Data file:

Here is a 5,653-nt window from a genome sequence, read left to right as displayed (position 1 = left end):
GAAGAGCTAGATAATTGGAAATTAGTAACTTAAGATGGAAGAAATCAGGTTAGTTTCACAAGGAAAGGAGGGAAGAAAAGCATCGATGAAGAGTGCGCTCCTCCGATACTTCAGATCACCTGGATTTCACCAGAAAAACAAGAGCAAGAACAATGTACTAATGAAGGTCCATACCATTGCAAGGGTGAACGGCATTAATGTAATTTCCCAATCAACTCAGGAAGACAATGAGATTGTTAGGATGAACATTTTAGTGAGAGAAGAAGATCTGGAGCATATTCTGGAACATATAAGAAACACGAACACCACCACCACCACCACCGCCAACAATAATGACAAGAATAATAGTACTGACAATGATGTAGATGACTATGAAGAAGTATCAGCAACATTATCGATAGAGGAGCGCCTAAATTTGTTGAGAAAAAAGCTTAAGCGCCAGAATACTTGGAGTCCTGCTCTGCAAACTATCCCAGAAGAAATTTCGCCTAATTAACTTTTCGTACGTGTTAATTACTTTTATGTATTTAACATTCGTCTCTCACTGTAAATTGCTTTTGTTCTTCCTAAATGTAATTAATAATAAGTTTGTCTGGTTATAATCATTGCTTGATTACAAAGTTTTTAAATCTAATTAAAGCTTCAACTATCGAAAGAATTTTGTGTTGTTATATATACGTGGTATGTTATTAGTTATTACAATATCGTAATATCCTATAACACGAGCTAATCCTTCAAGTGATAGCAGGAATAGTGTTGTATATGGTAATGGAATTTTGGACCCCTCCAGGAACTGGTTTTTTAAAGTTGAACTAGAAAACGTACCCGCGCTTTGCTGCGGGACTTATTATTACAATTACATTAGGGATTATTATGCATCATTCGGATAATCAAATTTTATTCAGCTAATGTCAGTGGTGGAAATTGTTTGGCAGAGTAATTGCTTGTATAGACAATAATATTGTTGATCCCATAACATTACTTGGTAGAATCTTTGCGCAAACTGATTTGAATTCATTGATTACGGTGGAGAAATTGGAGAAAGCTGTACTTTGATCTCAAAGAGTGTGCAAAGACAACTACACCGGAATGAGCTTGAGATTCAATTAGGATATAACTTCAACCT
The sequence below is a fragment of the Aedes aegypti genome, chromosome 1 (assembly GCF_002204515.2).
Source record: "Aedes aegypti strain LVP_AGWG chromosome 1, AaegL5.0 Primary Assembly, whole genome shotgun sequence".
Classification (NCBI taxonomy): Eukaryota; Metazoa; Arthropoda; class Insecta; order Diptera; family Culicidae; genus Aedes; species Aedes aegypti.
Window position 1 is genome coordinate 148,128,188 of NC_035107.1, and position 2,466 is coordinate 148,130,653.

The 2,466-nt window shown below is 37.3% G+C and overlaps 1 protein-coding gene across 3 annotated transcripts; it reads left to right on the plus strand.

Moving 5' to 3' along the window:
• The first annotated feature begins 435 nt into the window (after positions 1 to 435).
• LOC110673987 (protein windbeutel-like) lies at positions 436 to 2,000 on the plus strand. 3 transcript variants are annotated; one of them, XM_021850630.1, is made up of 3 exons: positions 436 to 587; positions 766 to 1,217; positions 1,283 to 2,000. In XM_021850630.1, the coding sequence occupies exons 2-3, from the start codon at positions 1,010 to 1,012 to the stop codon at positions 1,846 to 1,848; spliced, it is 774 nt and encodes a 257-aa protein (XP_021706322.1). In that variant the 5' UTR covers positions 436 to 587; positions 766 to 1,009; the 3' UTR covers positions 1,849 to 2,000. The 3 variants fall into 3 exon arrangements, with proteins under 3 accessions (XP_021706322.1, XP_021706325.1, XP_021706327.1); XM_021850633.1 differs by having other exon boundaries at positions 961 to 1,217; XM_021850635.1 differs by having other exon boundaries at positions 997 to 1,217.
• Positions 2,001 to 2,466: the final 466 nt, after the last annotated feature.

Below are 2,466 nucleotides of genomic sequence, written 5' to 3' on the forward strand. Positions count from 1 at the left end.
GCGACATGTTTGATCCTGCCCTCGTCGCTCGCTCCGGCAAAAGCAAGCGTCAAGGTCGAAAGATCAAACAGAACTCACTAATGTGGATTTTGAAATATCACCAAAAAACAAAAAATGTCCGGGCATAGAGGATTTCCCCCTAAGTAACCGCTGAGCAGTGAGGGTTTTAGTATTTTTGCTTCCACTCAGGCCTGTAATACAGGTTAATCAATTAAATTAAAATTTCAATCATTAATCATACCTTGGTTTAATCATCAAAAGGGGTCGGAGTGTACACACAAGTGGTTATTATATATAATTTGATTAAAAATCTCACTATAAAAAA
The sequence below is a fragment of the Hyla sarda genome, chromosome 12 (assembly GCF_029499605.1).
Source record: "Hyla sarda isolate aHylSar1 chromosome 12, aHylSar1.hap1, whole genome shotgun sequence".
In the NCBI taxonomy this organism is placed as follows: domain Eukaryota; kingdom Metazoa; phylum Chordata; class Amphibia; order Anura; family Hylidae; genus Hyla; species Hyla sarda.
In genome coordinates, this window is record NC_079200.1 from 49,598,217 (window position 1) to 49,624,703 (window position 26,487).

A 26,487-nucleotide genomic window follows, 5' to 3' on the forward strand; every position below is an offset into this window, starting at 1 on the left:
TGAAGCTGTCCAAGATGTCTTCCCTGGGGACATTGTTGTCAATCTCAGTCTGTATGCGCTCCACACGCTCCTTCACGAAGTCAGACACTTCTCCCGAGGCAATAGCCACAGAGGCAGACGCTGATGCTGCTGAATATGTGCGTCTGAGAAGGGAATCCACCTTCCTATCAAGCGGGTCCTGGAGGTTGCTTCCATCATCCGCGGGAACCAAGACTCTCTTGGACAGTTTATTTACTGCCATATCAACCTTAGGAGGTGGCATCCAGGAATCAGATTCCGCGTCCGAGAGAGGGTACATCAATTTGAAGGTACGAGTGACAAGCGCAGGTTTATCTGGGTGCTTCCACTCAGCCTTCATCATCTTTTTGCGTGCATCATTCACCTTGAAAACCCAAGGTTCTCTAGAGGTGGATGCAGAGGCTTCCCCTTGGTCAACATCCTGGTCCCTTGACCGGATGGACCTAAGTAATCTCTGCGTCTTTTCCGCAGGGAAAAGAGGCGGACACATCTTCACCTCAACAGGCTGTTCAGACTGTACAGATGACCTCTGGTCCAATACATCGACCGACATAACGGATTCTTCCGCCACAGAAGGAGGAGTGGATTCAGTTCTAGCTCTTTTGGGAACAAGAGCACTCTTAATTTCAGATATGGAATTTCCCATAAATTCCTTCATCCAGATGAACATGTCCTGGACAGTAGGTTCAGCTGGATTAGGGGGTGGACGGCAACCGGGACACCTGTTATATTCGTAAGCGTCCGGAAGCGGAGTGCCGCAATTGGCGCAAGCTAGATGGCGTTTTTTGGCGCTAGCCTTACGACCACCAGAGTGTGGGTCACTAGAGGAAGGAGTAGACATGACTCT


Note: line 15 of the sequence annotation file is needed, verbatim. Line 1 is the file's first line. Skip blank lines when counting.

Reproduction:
Source record: "Hyla sarda isolate aHylSar1 chromosome 12, aHylSar1.hap1, whole genome shotgun sequence".